- Go to a VA Regional Office for assistance
Wait for the VA’s decision.
The average number of days for the VA to complete a claim in July of 2022 was 120 days (this was prior to the PACT Act being signed into law). This is an excellent time to start researching lawyers that are accepting Camp Lejeune cases, just in case your claim is denied.
Filing a Lawsuit Against the US Government via the Camp Lejeune Justice Act
It is important to remember that only Veterans receive the benefits of filing a claim with Veterans Affairs. There is no compensation for family members or civilians that were impacted by the Camp Lejeune water contamination, until August of 2022.
However, through the Camp Lejeune Justice Act, anyone can file a lawsuit against the US Government to seek compensation.
The CBO estimate for Camp Lejeune settlement payouts through 2031 is $6.7 Billion. The CBO also estimates that payments could increase direct spending by about $15 billion after 2031.
Even if you are a Veteran already receiving compensation through the VA due to your exposure to toxic water at Camp Lejeune, you can still file a lawsuit under the Camp Lejeune Justice Act. However, it is important to note that this could impact the benefits you are already receiving. It is important to weigh the pros and cons of filing a lawsuit.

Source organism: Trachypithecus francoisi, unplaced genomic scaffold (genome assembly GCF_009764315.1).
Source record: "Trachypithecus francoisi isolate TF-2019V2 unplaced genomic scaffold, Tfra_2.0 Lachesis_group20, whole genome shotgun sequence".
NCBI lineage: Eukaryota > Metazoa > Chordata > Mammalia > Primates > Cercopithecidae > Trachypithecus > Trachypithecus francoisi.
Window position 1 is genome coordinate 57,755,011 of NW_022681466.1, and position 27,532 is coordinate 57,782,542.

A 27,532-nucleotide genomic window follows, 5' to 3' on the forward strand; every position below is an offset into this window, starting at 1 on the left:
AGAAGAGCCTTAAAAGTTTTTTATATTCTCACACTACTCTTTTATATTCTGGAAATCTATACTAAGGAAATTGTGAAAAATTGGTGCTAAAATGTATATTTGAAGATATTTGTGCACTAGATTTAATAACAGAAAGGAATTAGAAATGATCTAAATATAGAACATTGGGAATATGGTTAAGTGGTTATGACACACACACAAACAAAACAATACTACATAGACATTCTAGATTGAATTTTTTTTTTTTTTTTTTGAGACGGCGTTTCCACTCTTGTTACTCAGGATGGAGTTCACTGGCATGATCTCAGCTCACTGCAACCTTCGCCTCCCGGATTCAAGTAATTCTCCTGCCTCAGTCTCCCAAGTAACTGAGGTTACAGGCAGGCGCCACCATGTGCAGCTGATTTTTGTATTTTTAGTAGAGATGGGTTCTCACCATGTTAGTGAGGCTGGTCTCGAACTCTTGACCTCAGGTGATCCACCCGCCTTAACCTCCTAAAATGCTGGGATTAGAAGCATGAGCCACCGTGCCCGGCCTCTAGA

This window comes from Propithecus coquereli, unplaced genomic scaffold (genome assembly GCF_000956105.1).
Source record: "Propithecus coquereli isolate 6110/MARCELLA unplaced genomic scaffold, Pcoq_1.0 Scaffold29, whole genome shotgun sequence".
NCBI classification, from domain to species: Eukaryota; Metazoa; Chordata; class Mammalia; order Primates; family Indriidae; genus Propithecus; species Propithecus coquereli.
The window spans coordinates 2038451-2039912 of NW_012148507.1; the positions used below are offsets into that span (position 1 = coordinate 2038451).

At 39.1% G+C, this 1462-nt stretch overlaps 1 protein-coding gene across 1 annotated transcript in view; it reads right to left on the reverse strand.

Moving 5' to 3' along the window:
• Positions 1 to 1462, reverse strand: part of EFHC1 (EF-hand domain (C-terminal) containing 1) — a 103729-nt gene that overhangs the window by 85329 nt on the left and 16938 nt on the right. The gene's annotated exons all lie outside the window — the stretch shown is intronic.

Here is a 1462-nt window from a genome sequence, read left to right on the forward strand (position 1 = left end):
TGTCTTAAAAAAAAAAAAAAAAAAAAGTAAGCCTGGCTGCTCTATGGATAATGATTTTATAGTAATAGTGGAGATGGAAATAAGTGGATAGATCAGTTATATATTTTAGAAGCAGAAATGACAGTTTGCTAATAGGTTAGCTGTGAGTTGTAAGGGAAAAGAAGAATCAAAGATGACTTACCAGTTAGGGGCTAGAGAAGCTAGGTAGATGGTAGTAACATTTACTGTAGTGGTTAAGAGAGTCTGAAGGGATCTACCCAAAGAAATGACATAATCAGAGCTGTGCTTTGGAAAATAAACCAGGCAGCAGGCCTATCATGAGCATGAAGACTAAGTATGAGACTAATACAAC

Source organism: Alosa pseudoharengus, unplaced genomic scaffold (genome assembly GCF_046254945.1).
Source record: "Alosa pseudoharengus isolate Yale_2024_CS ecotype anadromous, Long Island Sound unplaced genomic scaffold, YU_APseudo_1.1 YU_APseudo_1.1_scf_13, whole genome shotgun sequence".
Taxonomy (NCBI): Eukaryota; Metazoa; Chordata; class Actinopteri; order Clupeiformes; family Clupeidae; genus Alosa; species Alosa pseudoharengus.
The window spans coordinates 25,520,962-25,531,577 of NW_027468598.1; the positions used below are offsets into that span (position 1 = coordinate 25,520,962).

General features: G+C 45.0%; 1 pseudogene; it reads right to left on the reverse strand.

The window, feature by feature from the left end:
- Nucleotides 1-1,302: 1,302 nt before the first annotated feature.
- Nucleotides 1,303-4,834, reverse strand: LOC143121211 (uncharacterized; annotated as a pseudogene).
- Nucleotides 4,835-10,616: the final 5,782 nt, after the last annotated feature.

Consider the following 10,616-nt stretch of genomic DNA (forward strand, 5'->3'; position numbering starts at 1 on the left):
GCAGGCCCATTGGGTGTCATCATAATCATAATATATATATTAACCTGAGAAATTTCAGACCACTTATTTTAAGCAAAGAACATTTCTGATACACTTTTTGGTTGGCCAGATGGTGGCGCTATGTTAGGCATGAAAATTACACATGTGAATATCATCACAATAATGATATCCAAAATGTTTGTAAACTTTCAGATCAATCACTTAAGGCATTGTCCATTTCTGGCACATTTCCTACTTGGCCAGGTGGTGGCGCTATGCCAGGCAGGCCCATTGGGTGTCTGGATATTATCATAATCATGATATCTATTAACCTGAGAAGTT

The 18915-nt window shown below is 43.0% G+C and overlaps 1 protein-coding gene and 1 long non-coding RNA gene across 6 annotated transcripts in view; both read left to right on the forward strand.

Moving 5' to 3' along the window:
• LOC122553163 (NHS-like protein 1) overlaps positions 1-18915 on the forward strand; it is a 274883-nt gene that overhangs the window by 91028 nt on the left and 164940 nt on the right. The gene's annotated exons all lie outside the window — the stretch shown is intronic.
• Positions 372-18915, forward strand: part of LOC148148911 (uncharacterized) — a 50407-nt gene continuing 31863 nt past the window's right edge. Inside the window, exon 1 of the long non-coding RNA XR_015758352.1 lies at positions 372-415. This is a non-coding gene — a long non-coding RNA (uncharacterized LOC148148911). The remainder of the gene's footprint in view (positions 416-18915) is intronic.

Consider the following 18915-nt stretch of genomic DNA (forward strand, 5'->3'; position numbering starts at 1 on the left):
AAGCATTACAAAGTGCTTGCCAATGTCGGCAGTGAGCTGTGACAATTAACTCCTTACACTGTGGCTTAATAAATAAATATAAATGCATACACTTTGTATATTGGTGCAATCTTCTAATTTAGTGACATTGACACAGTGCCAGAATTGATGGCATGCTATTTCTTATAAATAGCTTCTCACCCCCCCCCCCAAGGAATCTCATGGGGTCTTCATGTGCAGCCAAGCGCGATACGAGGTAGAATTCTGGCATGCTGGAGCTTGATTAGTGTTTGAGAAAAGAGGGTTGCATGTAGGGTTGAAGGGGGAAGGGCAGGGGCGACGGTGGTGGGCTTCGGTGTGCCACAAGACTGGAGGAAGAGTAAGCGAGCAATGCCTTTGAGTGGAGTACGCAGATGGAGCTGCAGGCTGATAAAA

What is the right solution for you? Consider both paths.
Veterans should file a claim through the VA to receive benefits. However, they and their families and other civilians that were impacted by the toxic waters at Camp Lejeune, should also consider the option of filing a lawsuit. If you are a Veteran, choosing both of these paths might be beneficial.
For instance, if you received a low disability rating, you likely aren’t obtaining a large monthly benefit. This lawsuit could potentially earn those who file a substantial lump sum as a result. Additionally, since Veteran family members do not receive VA benefits from the Camp Lejeune water contamination, filing a lawsuit could be beneficial for these individuals as well.
Awards for damages from filing a lawsuit could be considered for:
- Medical care
- Lost wages
- Pain and suffering
- Declining enjoyment of life and earning capacity
However, Veterans should keep under consideration that they could potentially be impacting the benefits they are already receiving. Therefore, it is important to weigh all available options. Choosing to speak with an attorney might be a good solution to get a second opinion on what avenue you should pursue.
How can Hill & Ponton Help You?
Hill & Ponton has decades of experience helping military veterans and their families with Veteran disability law cases. We know Veterans and understand the medical evidence needed to fight for VA appeals. If you believe you and/or your family were impacted by the Camp Lejeune water contamination, regardless if you are a Veteran or a civilian employee, you can read more information to find out if you are eligible for VA Benefits, filing a lawsuit, or both.